Archive for February, 2015

Colin Clyne & The Carrons – Montrose Folk Club

Wednesday, February 25th, 2015

Colin Clyne & The Carrons will be playing a couple of sets at the Montrose Folk Club on the 12th March 2015 (8pm). There’s already demand for this event so head on over to the address below to grab a ticket asap!

CC&TC’s

http://www.linkshotelmusic.com/event.php?event=402

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BBC Cumbria Radio Play

Wednesday, February 25th, 2015

The current single ‘I’d Rather Do’ from my album ‘The Never Ending Pageant’ has been getting some BBC airplay down in England (BBC Cumbria) on the ‘Braithwaites Country’ show.

The podcast for 15th Feb 2015 is here:

http://www.bbc.co.uk/programmes/p02hrkh8

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The Equal Ground review – The Never Ending Pageant

Thursday, February 12th, 2015

Colin Clyne: The Never Ending Pageant
By Ted Rogen, December 2014

http://www.theequalground.com/indie-music-album-reviews/colin-clyne-the-never-ending-pageant

Colin Clyne has too many achievements to mention but my personal favorite is that he opened for Red Hot Chilli Pipers. Besides winning multiple songwriting awards, getting sponsored, working with Grammy award winning engineers and getting constant airplay the guy just came out with a fine album entitled The Never Ending Pageant.

Right off the bat I would say this is one of the best-engineered albums I have had the opportunity to review. You can’t get this sound with a Presonus Preamp, a hundred dollar interface and computer. The material here is radio ready and indeed does deserves to be getting played on the radio.

The music is acoustic based folk that synergizes with rock and country. On paper it doesn’t sound that exciting but once it hits your ears I’m sure you will have a change of heart. The music’s strongest appeal is the infectious energy that comes out from the speakers. I would argue that if you play this in a room full of people and you notice they don’t have a bit more pep in their step then you should immediately not talk to those people because they may be lacking a soul.

The highlights of the album for me were the ones that popped with optimism and joy. Possibly the best song of the album goes to the first one entitled “Merry Go Round”. Clyne proves he is a good, possibly great, vocalist who has a voice that soars across the music. “This Blue Town” and “Sizzle Not the Steak” were formidable songs but not quite as festive as “I’d Rather Do.” “I’d Rather Do” is a country-based song but Clyne sounds at home here. The guitar work is good but the song is held down by a walking bass line that creates a momentum.

Even Clyne knows you can’t celebrate on every song and shows us on “Top of the Mountain” that his vocals sound good coated with a bit of melancholy. Orchestral strings, guitar and drums create music for him to sing on here. As the album progresses there are a couple of more highlights including “Toast the Happy Times” and “Playing God.”

I will say that you have to be one cynical guy or gal to not enjoy at least a portion of this album. At eleven songs deep the album has a nice ebb and flow and takes little effort to enjoy. Highly Recommended.

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Fatea review – The Never Ending Pageant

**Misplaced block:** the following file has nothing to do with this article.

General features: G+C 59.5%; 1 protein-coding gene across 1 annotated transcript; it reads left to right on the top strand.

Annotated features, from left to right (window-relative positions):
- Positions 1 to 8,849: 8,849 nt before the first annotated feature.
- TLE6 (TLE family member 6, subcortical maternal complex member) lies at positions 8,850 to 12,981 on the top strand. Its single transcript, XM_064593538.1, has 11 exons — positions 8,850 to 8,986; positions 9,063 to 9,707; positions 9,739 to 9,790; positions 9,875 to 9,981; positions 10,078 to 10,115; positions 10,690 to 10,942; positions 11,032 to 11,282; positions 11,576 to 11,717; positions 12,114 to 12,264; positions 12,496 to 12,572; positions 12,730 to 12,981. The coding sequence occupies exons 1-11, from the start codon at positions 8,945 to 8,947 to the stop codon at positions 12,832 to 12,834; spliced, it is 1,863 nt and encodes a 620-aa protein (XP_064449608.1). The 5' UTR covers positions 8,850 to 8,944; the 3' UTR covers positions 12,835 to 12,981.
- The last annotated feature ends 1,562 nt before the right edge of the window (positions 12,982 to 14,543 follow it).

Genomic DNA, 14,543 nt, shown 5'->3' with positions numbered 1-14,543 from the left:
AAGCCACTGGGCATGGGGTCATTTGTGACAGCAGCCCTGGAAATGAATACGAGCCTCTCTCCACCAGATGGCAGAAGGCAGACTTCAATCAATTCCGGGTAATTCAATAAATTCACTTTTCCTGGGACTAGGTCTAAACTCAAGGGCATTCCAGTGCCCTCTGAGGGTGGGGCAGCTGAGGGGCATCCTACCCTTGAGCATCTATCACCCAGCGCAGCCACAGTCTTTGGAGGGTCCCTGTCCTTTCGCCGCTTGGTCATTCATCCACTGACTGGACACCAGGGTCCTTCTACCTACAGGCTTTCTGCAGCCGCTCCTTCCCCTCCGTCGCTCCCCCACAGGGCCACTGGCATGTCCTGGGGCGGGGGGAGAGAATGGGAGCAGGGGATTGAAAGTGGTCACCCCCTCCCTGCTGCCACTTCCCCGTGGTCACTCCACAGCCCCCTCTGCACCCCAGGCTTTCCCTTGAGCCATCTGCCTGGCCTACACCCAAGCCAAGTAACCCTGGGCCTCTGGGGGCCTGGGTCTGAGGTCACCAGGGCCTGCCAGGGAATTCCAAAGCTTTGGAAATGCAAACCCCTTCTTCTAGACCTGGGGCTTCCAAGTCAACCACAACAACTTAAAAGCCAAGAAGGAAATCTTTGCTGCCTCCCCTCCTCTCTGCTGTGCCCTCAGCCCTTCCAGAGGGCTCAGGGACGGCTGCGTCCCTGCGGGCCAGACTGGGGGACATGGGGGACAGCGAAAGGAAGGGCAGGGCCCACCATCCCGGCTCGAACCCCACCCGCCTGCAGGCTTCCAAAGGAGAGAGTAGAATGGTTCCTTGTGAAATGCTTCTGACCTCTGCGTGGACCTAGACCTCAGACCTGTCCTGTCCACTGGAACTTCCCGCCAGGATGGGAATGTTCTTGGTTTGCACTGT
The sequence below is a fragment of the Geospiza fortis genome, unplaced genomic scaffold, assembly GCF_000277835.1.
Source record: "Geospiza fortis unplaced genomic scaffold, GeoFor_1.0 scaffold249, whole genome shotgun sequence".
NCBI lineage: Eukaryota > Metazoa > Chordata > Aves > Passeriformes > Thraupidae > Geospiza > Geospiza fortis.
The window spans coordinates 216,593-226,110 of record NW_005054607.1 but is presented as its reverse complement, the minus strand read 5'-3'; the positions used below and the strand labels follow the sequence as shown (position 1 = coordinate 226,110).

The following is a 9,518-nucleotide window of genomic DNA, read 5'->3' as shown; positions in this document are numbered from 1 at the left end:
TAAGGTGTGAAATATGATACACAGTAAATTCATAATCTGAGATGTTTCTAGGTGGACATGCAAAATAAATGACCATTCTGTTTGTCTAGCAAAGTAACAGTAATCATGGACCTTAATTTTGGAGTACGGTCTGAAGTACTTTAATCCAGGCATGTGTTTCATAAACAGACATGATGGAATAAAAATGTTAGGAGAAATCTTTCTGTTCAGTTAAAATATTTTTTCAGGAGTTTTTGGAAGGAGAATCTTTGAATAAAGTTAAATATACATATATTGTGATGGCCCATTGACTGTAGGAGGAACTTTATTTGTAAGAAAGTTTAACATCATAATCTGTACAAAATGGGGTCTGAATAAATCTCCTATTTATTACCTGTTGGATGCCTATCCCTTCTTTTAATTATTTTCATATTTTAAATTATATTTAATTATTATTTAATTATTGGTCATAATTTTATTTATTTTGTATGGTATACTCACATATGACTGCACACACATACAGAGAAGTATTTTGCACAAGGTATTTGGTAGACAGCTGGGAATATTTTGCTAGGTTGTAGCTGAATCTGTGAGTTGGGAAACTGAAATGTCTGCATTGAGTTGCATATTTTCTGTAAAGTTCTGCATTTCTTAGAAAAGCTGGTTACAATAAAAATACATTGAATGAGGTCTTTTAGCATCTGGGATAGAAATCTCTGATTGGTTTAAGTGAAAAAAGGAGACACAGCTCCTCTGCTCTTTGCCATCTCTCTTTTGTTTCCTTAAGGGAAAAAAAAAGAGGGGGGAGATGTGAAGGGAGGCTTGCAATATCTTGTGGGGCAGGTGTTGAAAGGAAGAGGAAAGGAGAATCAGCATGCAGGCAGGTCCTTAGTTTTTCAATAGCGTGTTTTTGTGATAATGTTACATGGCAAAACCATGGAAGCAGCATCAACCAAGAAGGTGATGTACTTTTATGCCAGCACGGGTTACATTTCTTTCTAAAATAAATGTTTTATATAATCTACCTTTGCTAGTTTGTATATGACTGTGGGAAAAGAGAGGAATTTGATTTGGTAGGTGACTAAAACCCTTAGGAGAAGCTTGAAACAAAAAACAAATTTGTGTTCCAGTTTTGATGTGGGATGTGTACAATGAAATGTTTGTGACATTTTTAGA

Thursday, February 12th, 2015

Colin Clyne: The Never Ending Pageant
By Neil King, January 2015

http://www.fatea-records.co.uk/magazine/2015/ColinClyne.html
Time is a strange beast at the best of times events that you thought were a short while ago turn out to be a few years back and conversely events that you thought were in the dim and distant turn out to be more recent than you think. I was just about to pen a piece about, “The Never Ending Pageant” following on the heels of debut album, “Doricana” when I realise that it’s been over four years since his last full album. As with the debut album, “The Never Ending Pageant” was preceded by an EP “Doon Tae The Wid”, just to ensure there remained a public face for the singer songwriter.

Both the title of the EP and his singing voice give no doubt to Colin’s Scottish heritage and he’s actually based there again, having spent more than a decade living in the US, with both regions having an impact on both his writing and singing style, but rather than ending up with a sound that is mid-Atlantic, “The Never Ending Pageant” would better be described as Americana with a Scots accent.

First and foremost, this is a songwriters album, and by that I mean it’s a series of tales and stories, rather than a homage to feelings and emotions, though naturally there is an emotive constituency, you wouldn’t be able to add the blues touches and mean them without it. Similarly it’s hard to get riled enough to write about something like injustice without anger and indignation.

One of the things I like about Clyne’s writing style is that whilst it has relatively clean lines, it doesn’t lack depth and gives plenty of opportunity to explore the songs and you get the feeling that if you heard them live, a different inclination here or there could take you easily down another path.

It’s a similar case with the presentation/arrangements, whilst there are other musicians involved in delivering the music, you can also imagine them stripped back to just one man and his guitar, no backing singing, no matter how good or subtle they are, no percussion or bass, just man, word and guitar.

I like “The Never Ending Pageant” a lot. It’s one of those albums that may not set the world on fire at first listening, but which pulls you back to it and will continue to deliver over the years, rather than amaze and disappear in a flash and that’ll do me.

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